Indian football: Roadmap for future of Indian Super League and I-League explained

As the AIFF and its partners delve their plans to reinvigorate the domestic arm of football, Goal elucidates the changes in the fabric to all Indian football aficionados...

GOAL SPECIAL REPORT    |   BY   RAHUL BALI   Follow @rahulatma on Twitter

Indian football's fettle starts at the doorstep of the All India Football Federation's (AIFF) headquarters in New Delhi. Representatives of the governing body and their chief marketing partners IMG-Reliance led consortium proposed a plan to the members of all league clubs in India, alongside select members of the football fraternity for the restructuring of the nation's football edifice so as to raise the profile of the game in the subcontinent. 

As per information received by Goal of the high-profile meeting, involving only selected member of the Indian football fraternity, that took place on Tuesday, 17th May, the AIFF's roadmap for the future consists of three leagues in a hierarchical system. No complete merger between the Indian Super League (ISL) and I-League is mooted for now. The expansive shake-up has its tentacles reach the Federation Cup as well as football on the international front, including women's football.

Also important here is that the custodians of Indian football want to stretch their influence into every state and territory in the dominion of India, especially considering that out of 29 states and seven Union Territories, only 15 states have representatives in all domestic tiers as of now. The aim is to involve a total of 50 teams across the three leagues by the year 2020.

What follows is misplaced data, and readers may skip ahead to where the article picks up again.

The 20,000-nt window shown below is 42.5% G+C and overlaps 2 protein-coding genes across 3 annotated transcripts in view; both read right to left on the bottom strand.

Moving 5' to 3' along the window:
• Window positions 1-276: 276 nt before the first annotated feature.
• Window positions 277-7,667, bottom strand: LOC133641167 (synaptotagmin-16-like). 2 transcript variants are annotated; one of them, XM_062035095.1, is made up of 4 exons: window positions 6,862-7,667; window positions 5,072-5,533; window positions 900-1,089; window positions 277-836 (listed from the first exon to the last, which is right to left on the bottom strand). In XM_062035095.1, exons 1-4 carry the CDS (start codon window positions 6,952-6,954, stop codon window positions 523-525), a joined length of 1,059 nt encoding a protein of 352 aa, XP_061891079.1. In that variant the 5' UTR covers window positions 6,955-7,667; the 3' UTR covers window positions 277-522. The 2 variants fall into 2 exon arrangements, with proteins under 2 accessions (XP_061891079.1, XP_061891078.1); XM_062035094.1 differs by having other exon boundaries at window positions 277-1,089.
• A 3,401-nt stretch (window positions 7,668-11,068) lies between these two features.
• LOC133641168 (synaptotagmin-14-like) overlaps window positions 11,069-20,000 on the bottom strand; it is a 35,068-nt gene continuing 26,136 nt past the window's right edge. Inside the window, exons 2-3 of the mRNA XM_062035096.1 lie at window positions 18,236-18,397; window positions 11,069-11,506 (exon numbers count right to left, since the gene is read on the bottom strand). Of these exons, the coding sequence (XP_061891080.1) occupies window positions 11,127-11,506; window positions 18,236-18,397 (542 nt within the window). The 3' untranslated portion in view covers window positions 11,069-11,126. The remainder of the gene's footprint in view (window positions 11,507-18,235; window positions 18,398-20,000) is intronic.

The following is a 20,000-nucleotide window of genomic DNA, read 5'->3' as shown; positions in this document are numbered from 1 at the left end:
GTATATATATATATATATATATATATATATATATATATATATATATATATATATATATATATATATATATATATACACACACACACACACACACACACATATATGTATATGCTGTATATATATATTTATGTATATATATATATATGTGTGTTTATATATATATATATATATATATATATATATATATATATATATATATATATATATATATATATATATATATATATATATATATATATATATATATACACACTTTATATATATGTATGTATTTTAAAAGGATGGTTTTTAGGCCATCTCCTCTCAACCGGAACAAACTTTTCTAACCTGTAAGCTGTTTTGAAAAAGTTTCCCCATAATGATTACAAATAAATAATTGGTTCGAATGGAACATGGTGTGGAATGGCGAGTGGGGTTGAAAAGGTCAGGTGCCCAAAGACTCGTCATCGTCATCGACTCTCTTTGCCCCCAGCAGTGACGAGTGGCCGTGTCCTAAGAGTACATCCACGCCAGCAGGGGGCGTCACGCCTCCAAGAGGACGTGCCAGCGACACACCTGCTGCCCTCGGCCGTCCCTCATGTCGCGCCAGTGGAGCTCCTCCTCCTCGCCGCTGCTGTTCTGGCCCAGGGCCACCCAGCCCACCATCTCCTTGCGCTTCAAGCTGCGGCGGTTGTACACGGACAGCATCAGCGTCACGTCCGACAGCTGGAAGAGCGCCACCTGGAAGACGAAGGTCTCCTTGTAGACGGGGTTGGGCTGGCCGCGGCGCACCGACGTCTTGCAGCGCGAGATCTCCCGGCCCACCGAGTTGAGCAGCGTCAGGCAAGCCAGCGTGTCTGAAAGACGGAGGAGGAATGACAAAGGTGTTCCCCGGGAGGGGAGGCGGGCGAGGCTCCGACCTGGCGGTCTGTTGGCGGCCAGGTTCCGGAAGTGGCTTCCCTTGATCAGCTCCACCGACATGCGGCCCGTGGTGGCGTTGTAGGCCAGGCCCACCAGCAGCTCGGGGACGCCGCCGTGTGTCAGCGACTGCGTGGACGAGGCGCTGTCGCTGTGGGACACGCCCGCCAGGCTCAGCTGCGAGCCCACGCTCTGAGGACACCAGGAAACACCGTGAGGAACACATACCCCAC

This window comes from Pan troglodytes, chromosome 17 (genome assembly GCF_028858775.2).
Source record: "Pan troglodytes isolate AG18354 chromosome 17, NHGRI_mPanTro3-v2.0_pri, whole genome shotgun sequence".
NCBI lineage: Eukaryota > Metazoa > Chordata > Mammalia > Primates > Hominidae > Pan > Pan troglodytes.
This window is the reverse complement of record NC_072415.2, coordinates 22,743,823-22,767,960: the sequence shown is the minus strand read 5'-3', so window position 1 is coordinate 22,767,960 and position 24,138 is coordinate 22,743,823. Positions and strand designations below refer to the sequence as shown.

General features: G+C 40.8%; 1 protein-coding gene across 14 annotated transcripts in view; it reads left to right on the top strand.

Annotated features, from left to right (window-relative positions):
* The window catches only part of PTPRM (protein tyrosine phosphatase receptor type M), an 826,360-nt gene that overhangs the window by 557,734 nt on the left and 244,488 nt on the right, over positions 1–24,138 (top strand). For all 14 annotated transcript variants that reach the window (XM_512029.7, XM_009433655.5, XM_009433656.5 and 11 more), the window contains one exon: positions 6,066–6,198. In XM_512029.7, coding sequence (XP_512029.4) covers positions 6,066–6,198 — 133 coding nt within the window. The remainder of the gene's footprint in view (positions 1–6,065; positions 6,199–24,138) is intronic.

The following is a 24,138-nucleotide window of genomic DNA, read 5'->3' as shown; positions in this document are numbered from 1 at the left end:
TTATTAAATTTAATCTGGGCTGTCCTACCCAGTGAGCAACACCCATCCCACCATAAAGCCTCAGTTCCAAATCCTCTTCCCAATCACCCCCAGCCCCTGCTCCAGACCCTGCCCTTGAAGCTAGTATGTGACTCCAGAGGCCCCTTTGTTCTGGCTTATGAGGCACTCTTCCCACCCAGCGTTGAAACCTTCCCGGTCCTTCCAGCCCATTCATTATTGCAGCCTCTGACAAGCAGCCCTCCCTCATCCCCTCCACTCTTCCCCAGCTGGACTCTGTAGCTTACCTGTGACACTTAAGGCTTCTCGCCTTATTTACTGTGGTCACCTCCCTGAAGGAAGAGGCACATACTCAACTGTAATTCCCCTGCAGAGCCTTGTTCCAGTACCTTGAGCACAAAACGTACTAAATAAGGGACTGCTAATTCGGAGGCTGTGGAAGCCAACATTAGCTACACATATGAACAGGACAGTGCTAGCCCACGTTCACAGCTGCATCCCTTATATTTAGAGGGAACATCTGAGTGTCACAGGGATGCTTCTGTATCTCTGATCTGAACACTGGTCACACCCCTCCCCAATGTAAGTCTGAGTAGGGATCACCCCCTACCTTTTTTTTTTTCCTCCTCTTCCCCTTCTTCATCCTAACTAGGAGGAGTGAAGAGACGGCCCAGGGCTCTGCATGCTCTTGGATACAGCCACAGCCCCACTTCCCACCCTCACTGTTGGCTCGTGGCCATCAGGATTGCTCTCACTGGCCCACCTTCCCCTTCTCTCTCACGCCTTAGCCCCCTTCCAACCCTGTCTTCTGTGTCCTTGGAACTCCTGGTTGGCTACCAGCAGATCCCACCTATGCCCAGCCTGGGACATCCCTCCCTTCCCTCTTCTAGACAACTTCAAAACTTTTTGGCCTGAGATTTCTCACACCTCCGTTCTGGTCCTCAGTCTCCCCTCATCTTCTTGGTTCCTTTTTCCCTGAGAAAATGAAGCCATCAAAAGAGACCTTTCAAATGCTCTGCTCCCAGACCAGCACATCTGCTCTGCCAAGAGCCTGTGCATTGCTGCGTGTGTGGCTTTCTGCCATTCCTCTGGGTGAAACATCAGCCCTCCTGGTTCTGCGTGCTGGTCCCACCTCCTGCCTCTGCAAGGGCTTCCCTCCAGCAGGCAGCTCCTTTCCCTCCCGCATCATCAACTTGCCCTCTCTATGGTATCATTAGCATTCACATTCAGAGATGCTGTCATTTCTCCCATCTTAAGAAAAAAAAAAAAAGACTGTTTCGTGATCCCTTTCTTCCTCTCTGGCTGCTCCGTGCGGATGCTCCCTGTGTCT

The range of restructuring is as specified below however, this is the first stage of the proposal. AIFF and IMG-Reliance will re-work the overall plan on the basis of suggestions from the stakeholders in Indian football including the players, clubs and members of the media. A presentation of the final plan will be made to the Asian Football Confederation (AFC).


The first and foremost point to note in the overhaul is that from 2017 onwards, Indian football will have three leagues in its pyramid. The lowest block in the hierarchy has been christened 'League Two'. All League Two teams will correspond directly with the I-League's second division, with the new league consisting of 10 teams. Promotion is guaranteed for the teams finishing top of the table. The AIFF will look for teams from unrepresented areas such as Bihar, Nagaland, Uttar Pradesh and so on.

The second tier of India's new football structure is called the 'League One'. This corresponds directly with the I-League. 10 teams will participate in this league as well, with relegation a part of their system. 

The top tier of Indian football will de facto be the ISL. Here besides the eight teams already participating in the three-month league currently, the committee is looking to add few (number not decided upon) teams to the league. However, there will be no relegation or promotion for now.